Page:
Recorder News Staff
For more than 40 years, Florence Collins spent much of her time teaching in the Greater Amsterdam School District.
Collins turns 105 years old today. Although a Pennsylvania resident now, Collins was born and raised in Amsterdam, spending 100 years in the city. She first attended the St. Stanislaus School before transferring to the Greater Amsterdam School District, where she went on to teach.
"My mother was an Amsterdamian. She's very proud of the fact that she was from Amsterdam," Collins's son, David Collins, said.
Florence Collins began teaching at the former Vrooman Avenue School around 1933, her son said. She first started teaching music for about six months before moving to fifth grade. She moved to fourth grade and taught the curriculum until she retired in 1976.
Her name changed over the years, as well as her curriculum. She went from Miss Dabowski (her maiden name) to Mrs. Cage, her first husband's last name, who died just before World War II. She remarried Andrew Collins after the war and they remained betrothed until he passed away in 1999.
David said teaching was his mother's role as part of the "Greatest Generation" and during the wartime.
"She tried to do her part as best she could," he said. "I know she never serviced in the military. She was part of the home front to make sure the sons and daughters of those boys who went off to war received their education."
One of her greatest joys, David Collins said, was teaching the adult education classes.
"I think she enjoyed that as much as anything else and I remember she would tell me she would have the people who didn't speak English, she would have them read the newspaper," he said.
Florence Collins' niece, Constance Ducanto, said her aunt greatly enjoyed teaching the classes, which was a volunteer position teaching immigrants English.
"This is volunteer, she never got paid for it, but those were her favorite meetings," Ducanto said. "We met many, many interesting people who came to the house because of Florence and her immigration classes."
Florence Collins' specialty was teaching reading, although David Collins recalled his mother being good at fractions. She also taught history, spelling and arithmetic.
David Collins said his mother would say reading was necessary to understand math problems. He remembered her telling a story of a fourth-grade teacher who told her one student going into her class didn't read. His mother, who was teaching fifth grade, replied, "There's no such thing as a non-reader." By the end of the school year, the student was reading at a fourth-grade level.
"She made it a point that reading was the most important thing," David Collins said. "That's what she excelled at if she had a sub-specialty."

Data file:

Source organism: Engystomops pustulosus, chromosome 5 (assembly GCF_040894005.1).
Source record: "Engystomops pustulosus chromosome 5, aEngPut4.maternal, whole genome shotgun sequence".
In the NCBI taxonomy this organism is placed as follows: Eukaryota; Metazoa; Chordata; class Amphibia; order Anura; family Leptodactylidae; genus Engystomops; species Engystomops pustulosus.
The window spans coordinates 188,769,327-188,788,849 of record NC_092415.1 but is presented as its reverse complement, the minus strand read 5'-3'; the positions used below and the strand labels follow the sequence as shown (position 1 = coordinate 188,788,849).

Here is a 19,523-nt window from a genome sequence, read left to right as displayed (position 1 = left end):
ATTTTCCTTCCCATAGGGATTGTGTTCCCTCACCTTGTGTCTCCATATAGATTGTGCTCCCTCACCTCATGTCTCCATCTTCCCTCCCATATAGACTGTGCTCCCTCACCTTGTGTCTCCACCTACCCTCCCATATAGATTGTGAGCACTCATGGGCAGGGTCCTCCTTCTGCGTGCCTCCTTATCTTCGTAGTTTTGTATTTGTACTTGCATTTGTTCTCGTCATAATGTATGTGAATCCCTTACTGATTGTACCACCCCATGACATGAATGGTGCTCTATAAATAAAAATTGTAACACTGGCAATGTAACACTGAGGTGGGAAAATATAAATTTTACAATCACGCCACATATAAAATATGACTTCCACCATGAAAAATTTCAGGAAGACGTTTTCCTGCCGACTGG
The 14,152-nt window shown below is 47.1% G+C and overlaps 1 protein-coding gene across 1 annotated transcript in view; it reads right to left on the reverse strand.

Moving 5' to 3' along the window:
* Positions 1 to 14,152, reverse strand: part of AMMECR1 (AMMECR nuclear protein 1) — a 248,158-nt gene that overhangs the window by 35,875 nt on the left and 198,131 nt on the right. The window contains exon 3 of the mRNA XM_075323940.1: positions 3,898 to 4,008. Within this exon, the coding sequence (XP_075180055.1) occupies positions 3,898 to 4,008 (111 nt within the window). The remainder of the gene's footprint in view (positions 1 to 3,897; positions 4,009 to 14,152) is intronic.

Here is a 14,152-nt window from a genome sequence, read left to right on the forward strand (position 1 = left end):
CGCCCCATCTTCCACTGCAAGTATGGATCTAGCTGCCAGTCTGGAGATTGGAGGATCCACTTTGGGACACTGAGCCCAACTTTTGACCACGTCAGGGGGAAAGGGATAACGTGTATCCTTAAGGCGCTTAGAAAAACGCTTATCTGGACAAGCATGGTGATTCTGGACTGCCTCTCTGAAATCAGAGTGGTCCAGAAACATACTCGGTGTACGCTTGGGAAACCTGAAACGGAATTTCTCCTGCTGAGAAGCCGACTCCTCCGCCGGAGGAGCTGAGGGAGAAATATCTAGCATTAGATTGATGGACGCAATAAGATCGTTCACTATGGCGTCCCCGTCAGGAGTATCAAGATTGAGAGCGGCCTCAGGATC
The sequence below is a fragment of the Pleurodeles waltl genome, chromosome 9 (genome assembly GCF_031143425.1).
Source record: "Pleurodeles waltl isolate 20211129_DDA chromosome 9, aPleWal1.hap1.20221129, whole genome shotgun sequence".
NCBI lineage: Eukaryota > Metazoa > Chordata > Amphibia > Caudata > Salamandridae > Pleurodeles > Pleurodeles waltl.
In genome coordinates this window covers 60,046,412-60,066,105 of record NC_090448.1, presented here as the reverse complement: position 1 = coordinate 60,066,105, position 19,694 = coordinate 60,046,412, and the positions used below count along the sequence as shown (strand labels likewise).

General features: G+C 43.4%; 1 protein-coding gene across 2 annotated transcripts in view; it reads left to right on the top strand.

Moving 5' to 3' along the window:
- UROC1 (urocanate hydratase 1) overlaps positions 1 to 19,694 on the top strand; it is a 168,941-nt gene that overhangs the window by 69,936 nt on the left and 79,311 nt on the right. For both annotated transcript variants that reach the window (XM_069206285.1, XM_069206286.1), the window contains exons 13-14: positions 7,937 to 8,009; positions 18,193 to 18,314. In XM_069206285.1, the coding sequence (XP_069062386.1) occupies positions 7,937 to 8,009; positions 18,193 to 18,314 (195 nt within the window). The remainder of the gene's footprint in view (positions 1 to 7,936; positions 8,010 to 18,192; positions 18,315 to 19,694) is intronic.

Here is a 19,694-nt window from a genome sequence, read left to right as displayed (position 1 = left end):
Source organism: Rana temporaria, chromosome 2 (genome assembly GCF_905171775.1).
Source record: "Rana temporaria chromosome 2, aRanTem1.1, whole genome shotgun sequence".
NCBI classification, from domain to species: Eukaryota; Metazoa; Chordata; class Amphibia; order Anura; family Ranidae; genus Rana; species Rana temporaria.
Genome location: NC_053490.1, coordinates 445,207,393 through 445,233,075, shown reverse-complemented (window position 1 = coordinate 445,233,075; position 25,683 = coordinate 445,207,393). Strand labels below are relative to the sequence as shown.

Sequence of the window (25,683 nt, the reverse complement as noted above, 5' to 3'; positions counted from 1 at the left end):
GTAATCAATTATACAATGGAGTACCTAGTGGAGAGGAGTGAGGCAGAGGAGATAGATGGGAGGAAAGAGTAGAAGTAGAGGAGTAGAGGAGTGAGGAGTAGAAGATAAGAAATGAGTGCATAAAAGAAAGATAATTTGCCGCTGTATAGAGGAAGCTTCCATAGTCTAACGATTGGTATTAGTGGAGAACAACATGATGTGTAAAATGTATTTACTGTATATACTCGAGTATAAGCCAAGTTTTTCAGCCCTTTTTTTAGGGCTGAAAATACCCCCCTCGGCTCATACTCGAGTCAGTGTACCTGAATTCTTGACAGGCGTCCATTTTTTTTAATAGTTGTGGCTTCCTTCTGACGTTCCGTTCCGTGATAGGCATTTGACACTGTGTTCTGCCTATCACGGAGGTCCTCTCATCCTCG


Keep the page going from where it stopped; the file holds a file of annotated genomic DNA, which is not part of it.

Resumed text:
Ducanto recalled that Florence Collins often had her students recite her favorite poem, "The Road Not Taken," by Robert Frost.
David Collins said she also made sure to treat each student equally, consoling one young girl who transferred from St. Stanislaus and had a tendency to cry, and allowing boys to bring transistor radios to listen to the World Series.
Her former student, David Dybas, of Amsterdam, said she was a "teacher's teacher."
"She actually taught," Dybas said. "She knew what she was talking about. She fueled the interest of each child in that class."
Dybas graduated from the Greater Amsterdam School District in 1963. He said there were about 20 students in his fifth-grade class and Florence Collins took an interest in what each student was doing.
"There's no question, she was my favorite teacher, certainly in grade school. She was a great teacher," said Robert Cudmore, a local author and historian. Cudmore and Dybas were in the same class.
Both recalled when their class was chosen to be on "Ding Dong School," an educational program that aired on WRGB. Some students in the class went to the studio to be filmed for the program.
Cudmore said Florence Collins' class was chosen for a lesson on town of Florida native Sheldon Jackson, a missionary who went to Alaska and founded several schools and centers.
"We went there dressed as Eskimos," Cudmore said.
"What we did was rehearse the entire show and the entire class, along with Mrs. Collins, was responsible for figuring out what Eskimos do," Dybas said.
David Collins said his mother adapted easily to the changing styles of teaching over the 40 years. At his high school reunion, he said former students of his mother would tell him how they were the first ones Florence Collins took on field trips to study sciences, such as geology or weather.
Florence Collins also brought in fertilized chicken eggs to show the class stages of an embryo.
Until 2012, David Collins said his mother lived on Pulaski Street, in a house her mother owned. She spent her entire teaching career at the Vrooman Avenue School.
"She treated people with a tremendous amount of respect and that was a two-way street living in the community. She really got to know those youngsters," David said, adding that his mother would follow students through their high school careers. She was particularly proud of having taught two members of the "Fabulous Five," basketball team: Tim Kolodziej and Tom Urbelis.
Cudmore said he lived on the same street and remembers seeing Florence Collins at community events over the years, such as the St. Stanislaus festival.
David Collins said if asked, his mother would likely say exercising has been her key to the long life she's lived so far. Two or three times a week, she would take exercise classes for seniors at the now-closed YMCA in downtown Amsterdam.
David Collins attributed her still-sharp mind to reading.
"My mother was a voracious reader. Not only did she teach reading, but she read everything she could. That kept her mind pretty sharp," he said.